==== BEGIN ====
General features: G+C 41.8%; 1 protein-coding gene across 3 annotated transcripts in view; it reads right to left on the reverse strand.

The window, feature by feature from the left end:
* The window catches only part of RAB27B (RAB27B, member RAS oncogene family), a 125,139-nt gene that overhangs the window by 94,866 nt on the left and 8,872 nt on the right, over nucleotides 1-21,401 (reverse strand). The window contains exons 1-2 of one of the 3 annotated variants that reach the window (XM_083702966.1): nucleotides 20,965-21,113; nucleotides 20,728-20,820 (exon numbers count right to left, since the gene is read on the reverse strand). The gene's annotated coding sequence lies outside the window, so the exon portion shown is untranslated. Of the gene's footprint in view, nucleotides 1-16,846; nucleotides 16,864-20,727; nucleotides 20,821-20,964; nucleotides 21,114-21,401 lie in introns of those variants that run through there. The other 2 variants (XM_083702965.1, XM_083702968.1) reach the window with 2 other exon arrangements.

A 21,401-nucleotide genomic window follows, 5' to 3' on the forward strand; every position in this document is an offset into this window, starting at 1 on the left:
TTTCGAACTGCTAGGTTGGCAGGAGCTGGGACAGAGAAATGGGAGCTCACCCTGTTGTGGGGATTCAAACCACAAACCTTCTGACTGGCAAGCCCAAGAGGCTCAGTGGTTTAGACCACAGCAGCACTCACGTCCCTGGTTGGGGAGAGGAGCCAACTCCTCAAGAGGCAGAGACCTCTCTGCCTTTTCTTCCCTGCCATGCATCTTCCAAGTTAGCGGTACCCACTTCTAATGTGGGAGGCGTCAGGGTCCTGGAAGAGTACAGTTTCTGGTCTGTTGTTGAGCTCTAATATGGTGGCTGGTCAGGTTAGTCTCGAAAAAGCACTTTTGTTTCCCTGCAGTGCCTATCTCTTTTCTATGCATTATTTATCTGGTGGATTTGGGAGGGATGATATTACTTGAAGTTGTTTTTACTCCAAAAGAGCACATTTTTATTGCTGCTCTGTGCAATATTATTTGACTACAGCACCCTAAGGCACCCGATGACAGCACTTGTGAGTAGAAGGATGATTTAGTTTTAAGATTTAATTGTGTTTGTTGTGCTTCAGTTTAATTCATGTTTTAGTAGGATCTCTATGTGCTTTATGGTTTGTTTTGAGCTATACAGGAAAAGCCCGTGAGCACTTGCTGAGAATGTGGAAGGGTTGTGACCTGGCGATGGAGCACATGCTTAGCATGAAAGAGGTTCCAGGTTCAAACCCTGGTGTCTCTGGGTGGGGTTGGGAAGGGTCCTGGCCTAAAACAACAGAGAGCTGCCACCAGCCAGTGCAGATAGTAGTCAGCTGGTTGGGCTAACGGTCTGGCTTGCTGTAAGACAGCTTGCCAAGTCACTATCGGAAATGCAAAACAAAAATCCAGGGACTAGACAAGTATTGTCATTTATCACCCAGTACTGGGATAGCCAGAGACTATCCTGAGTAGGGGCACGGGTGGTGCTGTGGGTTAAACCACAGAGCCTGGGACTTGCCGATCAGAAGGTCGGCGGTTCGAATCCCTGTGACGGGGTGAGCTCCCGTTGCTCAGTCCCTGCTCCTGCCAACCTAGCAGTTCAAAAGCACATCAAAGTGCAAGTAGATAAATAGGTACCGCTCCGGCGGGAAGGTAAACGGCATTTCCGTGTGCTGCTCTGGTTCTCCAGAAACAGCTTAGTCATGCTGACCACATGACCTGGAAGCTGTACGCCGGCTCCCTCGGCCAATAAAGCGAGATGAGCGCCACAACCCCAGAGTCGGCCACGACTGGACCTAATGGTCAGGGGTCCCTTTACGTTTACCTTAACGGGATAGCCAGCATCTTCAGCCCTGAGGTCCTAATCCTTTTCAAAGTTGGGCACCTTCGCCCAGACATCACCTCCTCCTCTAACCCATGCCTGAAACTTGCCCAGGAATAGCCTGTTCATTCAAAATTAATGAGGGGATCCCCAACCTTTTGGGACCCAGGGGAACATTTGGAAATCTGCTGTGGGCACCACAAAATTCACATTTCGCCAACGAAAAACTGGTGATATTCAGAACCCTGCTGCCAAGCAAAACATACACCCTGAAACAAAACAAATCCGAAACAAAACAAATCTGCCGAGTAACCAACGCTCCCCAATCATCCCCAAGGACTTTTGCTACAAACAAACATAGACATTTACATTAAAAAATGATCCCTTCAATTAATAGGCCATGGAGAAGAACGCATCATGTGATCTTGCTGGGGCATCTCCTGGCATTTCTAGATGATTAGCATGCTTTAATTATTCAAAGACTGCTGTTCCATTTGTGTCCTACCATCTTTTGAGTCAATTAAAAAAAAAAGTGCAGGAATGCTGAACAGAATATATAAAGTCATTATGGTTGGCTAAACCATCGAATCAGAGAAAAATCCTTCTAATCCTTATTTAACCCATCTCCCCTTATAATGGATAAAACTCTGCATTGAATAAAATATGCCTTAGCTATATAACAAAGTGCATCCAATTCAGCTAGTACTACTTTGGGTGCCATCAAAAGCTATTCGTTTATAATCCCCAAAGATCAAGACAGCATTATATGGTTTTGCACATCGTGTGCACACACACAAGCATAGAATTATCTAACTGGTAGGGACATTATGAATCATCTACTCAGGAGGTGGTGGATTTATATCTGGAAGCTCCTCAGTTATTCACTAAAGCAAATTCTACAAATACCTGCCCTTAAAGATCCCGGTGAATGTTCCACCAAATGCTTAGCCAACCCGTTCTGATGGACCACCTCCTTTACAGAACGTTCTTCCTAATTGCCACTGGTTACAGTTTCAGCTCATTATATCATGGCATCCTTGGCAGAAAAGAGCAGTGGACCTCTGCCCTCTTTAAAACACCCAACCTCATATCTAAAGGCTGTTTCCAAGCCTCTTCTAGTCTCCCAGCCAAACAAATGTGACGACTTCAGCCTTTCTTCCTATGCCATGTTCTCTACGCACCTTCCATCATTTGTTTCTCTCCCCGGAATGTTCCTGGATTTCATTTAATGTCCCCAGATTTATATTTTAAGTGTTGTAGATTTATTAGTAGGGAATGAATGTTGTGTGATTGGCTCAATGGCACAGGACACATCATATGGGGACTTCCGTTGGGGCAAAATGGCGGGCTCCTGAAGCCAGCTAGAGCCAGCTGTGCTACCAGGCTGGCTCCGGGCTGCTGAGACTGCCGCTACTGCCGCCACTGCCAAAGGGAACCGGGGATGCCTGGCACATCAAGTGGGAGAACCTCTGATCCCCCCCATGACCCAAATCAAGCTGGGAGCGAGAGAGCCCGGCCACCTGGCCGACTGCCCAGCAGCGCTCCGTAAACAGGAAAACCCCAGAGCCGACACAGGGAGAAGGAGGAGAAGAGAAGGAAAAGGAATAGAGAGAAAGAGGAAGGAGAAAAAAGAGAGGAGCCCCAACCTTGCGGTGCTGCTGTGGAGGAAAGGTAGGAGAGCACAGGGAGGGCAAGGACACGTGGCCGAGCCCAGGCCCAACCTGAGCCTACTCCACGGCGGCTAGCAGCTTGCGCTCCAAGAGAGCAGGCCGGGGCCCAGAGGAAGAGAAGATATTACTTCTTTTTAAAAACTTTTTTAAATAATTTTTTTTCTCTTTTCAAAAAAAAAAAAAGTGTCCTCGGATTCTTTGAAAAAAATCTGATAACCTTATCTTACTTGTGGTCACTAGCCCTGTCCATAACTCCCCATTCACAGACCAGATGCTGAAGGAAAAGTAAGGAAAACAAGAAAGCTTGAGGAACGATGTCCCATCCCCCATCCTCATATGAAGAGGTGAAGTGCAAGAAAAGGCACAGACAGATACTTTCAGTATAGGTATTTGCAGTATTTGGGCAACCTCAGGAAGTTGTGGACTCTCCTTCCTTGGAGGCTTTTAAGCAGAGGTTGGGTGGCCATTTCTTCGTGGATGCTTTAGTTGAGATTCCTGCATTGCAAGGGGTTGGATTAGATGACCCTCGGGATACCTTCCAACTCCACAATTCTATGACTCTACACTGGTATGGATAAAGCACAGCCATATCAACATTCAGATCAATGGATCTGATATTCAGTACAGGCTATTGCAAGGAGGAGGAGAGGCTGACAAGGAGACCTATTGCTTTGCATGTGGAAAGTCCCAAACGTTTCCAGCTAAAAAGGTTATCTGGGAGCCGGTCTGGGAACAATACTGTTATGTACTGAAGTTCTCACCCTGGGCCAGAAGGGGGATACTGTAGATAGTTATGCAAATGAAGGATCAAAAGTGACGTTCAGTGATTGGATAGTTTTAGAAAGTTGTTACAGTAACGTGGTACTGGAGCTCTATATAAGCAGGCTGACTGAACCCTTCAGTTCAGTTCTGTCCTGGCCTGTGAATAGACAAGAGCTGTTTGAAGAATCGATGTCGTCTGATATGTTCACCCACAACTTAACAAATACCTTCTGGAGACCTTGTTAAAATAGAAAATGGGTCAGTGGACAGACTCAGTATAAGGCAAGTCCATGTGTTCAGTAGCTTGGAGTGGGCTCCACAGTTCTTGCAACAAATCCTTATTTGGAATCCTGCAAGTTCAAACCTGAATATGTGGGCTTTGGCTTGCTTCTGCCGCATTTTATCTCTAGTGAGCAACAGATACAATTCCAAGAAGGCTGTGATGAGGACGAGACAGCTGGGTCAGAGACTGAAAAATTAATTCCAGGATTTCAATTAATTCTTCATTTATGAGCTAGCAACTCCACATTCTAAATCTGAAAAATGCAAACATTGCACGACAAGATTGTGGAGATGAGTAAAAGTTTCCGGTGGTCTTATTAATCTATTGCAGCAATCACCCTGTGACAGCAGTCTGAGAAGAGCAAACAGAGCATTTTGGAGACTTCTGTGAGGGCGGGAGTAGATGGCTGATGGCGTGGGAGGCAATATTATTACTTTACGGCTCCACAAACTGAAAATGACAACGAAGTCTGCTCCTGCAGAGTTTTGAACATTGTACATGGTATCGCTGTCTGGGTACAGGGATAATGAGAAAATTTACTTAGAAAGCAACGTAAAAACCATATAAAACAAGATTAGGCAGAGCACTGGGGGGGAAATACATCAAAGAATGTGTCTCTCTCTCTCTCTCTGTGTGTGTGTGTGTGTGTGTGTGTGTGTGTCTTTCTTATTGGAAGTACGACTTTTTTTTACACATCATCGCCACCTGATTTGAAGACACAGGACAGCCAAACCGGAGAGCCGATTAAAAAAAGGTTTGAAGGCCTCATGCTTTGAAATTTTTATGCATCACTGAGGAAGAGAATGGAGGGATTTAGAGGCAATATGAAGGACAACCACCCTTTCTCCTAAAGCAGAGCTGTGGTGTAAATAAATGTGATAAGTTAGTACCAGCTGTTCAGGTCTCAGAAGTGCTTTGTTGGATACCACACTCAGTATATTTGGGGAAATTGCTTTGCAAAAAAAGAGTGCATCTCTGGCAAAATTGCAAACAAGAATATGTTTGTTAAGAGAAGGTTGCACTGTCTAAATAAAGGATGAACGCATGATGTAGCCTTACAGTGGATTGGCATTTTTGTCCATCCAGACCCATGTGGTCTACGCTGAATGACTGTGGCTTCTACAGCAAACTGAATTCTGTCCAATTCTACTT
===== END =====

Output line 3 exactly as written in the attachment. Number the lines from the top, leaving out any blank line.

* The window catches only part of RAB27B (RAB27B, member RAS oncogene family), a 125,139-nt gene that overhangs the window by 94,866 nt on the left and 8,872 nt on the right, over nucleotides 1-21,401 (reverse strand). The window contains exons 1-2 of one of the 3 annotated variants that reach the window (XM_083702966.1): nucleotides 20,965-21,113; nucleotides 20,728-20,820 (exon numbers count right to left, since the gene is read on the reverse strand). The gene's annotated coding sequence lies outside the window, so the exon portion shown is untranslated. Of the gene's footprint in view, nucleotides 1-16,846; nucleotides 16,864-20,727; nucleotides 20,821-20,964; nucleotides 21,114-21,401 lie in introns of those variants that run through there. The other 2 variants (XM_083702965.1, XM_083702968.1) reach the window with 2 other exon arrangements.